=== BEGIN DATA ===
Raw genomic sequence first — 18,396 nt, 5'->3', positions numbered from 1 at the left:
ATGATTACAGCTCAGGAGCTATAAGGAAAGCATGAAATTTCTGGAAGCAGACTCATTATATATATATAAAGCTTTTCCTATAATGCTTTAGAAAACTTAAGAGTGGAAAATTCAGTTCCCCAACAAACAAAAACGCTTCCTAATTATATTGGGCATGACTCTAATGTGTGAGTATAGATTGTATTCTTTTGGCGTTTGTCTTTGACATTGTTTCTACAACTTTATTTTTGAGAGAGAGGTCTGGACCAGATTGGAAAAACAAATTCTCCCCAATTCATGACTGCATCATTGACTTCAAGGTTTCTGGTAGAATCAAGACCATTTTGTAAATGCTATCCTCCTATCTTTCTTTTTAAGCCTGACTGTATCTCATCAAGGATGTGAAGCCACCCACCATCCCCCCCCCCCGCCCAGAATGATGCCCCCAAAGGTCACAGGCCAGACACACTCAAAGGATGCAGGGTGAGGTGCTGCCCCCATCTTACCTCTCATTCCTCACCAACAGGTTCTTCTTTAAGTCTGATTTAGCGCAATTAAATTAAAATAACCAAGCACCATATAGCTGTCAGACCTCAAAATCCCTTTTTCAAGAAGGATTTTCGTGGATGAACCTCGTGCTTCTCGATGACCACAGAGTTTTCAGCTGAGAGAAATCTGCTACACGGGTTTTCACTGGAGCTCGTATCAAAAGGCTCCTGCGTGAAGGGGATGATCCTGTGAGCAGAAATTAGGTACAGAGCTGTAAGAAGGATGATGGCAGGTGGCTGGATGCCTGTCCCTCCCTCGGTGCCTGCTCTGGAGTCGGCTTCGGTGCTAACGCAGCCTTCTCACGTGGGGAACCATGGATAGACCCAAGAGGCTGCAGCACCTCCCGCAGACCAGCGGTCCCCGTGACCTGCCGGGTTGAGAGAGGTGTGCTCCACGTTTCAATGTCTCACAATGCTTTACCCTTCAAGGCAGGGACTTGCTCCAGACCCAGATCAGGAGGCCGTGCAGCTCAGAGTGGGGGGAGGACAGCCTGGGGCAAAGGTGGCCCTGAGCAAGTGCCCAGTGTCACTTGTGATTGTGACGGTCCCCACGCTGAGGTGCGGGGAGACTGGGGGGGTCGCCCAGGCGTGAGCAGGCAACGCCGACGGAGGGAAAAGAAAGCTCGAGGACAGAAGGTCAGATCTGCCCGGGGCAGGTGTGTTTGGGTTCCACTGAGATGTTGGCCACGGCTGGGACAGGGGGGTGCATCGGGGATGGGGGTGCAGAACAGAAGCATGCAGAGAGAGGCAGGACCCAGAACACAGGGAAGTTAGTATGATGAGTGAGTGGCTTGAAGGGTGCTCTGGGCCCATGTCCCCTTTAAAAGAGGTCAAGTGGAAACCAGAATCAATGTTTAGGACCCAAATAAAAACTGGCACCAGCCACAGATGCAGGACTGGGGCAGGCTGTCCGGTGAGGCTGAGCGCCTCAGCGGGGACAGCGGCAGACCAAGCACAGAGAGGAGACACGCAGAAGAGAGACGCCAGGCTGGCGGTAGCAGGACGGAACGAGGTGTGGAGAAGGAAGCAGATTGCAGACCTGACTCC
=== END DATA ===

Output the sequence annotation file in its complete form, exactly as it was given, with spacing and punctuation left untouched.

Raw genomic sequence first — 18,396 nt, 5'->3', positions numbered from 1 at the left:
ATGATTACAGCTCAGGAGCTATAAGGAAAGCATGAAATTTCTGGAAGCAGACTCATTATATATATATAAAGCTTTTCCTATAATGCTTTAGAAAACTTAAGAGTGGAAAATTCAGTTCCCCAACAAACAAAAACGCTTCCTAATTATATTGGGCATGACTCTAATGTGTGAGTATAGATTGTATTCTTTTGGCGTTTGTCTTTGACATTGTTTCTACAACTTTATTTTTGAGAGAGAGGTCTGGACCAGATTGGAAAAACAAATTCTCCCCAATTCATGACTGCATCATTGACTTCAAGGTTTCTGGTAGAATCAAGACCATTTTGTAAATGCTATCCTCCTATCTTTCTTTTTAAGCCTGACTGTATCTCATCAAGGATGTGAAGCCACCCACCATCCCCCCCCCCCGCCCAGAATGATGCCCCCAAAGGTCACAGGCCAGACACACTCAAAGGATGCAGGGTGAGGTGCTGCCCCCATCTTACCTCTCATTCCTCACCAACAGGTTCTTCTTTAAGTCTGATTTAGCGCAATTAAATTAAAATAACCAAGCACCATATAGCTGTCAGACCTCAAAATCCCTTTTTCAAGAAGGATTTTCGTGGATGAACCTCGTGCTTCTCGATGACCACAGAGTTTTCAGCTGAGAGAAATCTGCTACACGGGTTTTCACTGGAGCTCGTATCAAAAGGCTCCTGCGTGAAGGGGATGATCCTGTGAGCAGAAATTAGGTACAGAGCTGTAAGAAGGATGATGGCAGGTGGCTGGATGCCTGTCCCTCCCTCGGTGCCTGCTCTGGAGTCGGCTTCGGTGCTAACGCAGCCTTCTCACGTGGGGAACCATGGATAGACCCAAGAGGCTGCAGCACCTCCCGCAGACCAGCGGTCCCCGTGACCTGCCGGGTTGAGAGAGGTGTGCTCCACGTTTCAATGTCTCACAATGCTTTACCCTTCAAGGCAGGGACTTGCTCCAGACCCAGATCAGGAGGCCGTGCAGCTCAGAGTGGGGGGAGGACAGCCTGGGGCAAAGGTGGCCCTGAGCAAGTGCCCAGTGTCACTTGTGATTGTGACGGTCCCCACGCTGAGGTGCGGGGAGACTGGGGGGGTCGCCCAGGCGTGAGCAGGCAACGCCGACGGAGGGAAAAGAAAGCTCGAGGACAGAAGGTCAGATCTGCCCGGGGCAGGTGTGTTTGGGTTCCACTGAGATGTTGGCCACGGCTGGGACAGGGGGGTGCATCGGGGATGGGGGTGCAGAACAGAAGCATGCAGAGAGAGGCAGGACCCAGAACACAGGGAAGTTAGTATGATGAGTGAGTGGCTTGAAGGGTGCTCTGGGCCCATGTCCCCTTTAAAAGAGGTCAAGTGGAAACCAGAATCAATGTTTAGGACCCAAATAAAAACTGGCACCAGCCACAGATGCAGGACTGGGGCAGGCTGTCCGGTGAGGCTGAGCGCCTCAGCGGGGACAGCGGCAGACCAAGCACAGAGAGGAGACACGCAGAAGAGAGACGCCAGGCTGGCGGTAGCAGGACGGAACGAGGTGTGGAGAAGGAAGCAGATTGCAGACCTGACTCC